The fact that once every marketeer realizes they need to create content then it becomes a volume game. You see it when you login to your favourite social network. Everyone’s trying to promote to you that intrigue, that headline, that buzzfeed that’s going to help you click-through. But everyone is doing it. So what do you do when everyone’s doing PR, everyone’s doing email marketing, everyone’s doing content, oh and everyone is doing social marketing as well? I just logged into Facebook yesterday and there was a nice, big banner ad for Tableau. I love Tableau, I’m already a customer. I wish there was some way they could remove me because I’ve already bought it, I’m already sold on it. Of course because I represent DATASIFT and we are a social data platform there are immense, hugely variable things that you can do with social data that I’m actually not going to cover today but there is a playbook. There’s three things you do once you get on social media; I get my handle so I start to solve customer problems through social, I appear to be a great company that you want to work with. I then do content marketing so I push out content that hopefully goes viral, and then I do social advertising.
Everyone’s doing all of those so what do you do beyond that to make yourself distinctive, heard, and unique?
What I’m getting at is if you just follow the same playbook as everyone else you end up in the same place as everyone else. This might surprise you but I spent five years at SalesForce, I wasn’t there in the early days. I joined when they were 2,000 people, five years later when I left they were 10,000 people. They’d grown from perhaps a $400-$500 million revenue to $1.5 billion revenue in that time. I got a chance to see how they could scale and also diversify. They were known as being sales force automation. Contact management in the Cloud. What was really interesting to see and be part of was diversification, building new products, taking them to market, building an audience around those. Building, as I’ll come in to talk to, not just the basics but the emotional aspect, the connection that you need. There’s quite a few parallels between this talk and our last one; you need to create a reward beyond optimization for people. SalesForce managed to grow to $1.5 billion by doing some of those things that were on the Menu Du Jour. They pretty much had little or no marketing automation. There was no automated brain there doing the nurturing, figuring out “I’ve scored you – you’ve jumped on my website, I looked at your job title, I’ve figured out that you’re going to take a lot of time to nurture so I’ll put you in this slow lane of content.”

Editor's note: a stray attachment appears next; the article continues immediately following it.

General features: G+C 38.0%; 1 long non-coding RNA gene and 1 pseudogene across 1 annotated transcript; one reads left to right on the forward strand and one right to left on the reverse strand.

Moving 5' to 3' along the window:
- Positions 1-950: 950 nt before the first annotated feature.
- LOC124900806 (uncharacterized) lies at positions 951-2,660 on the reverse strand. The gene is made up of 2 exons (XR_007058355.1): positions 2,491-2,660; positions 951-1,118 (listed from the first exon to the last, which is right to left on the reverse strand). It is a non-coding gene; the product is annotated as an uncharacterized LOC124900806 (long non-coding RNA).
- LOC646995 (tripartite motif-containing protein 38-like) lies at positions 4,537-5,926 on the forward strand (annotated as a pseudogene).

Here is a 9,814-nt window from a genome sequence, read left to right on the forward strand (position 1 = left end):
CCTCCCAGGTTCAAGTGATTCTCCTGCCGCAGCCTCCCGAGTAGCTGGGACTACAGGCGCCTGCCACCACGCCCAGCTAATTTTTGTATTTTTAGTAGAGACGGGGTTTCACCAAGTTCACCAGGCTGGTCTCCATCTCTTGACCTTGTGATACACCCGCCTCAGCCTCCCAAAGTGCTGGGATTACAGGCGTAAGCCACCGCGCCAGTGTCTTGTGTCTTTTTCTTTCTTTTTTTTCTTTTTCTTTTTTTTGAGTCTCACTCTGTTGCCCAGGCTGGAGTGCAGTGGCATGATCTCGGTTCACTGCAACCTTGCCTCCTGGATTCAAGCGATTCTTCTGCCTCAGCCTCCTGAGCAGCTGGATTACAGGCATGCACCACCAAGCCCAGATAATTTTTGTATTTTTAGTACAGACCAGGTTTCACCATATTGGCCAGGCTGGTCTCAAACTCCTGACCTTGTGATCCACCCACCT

The technologies like Hubspot, Marqueto, and Eloquat that do market automation they weren’t present inside of SalesForce. So how the hell did they manage to get to be a billion dollars, which I think we’d all be satisfied with, without that? They had no single view of analytics. They weren’t there. I’m from a big data company so maybe I shouldn’t say this, they weren’t there pouring all their data in and getting an eye of Sauron across it and looking at it and going here are the hot spots of where I need to invest. They didn’t have a fantastic view across all their data, they didn’t integrate across all of it, and they didn’t have what is another sort of Topic Du Jour the ‘growth hacker;’ someone that basically sits there wired into the data optimizing everything day-in, day-out. Yet we did have people doing A/B testing, we did focus on pipeline optimization, but we didn’t do it across everything systematically. We were one of those companies that said we are going to personify you until you’re a customer and you’re getting the product that we’ve built. I confess. But it was moderately successful. One of the themes I want to talk to as part of this is as you build your business, what kind of business do you build? Do you build a bottom up or a top down business? Do you build a market top down standing on stage evangelizing and saying, “Ladies and gentlemen the world is changing and you need to change with it otherwise you’re going to be obsolete.” [Laughter] Or do you build a bottom up one where you literally throw your shit out there and optimize it? Depending on the type of business you have you’re going to decide how you want, but I can tell you this from my experience and it’s that you cannot become super successful without a blend of both.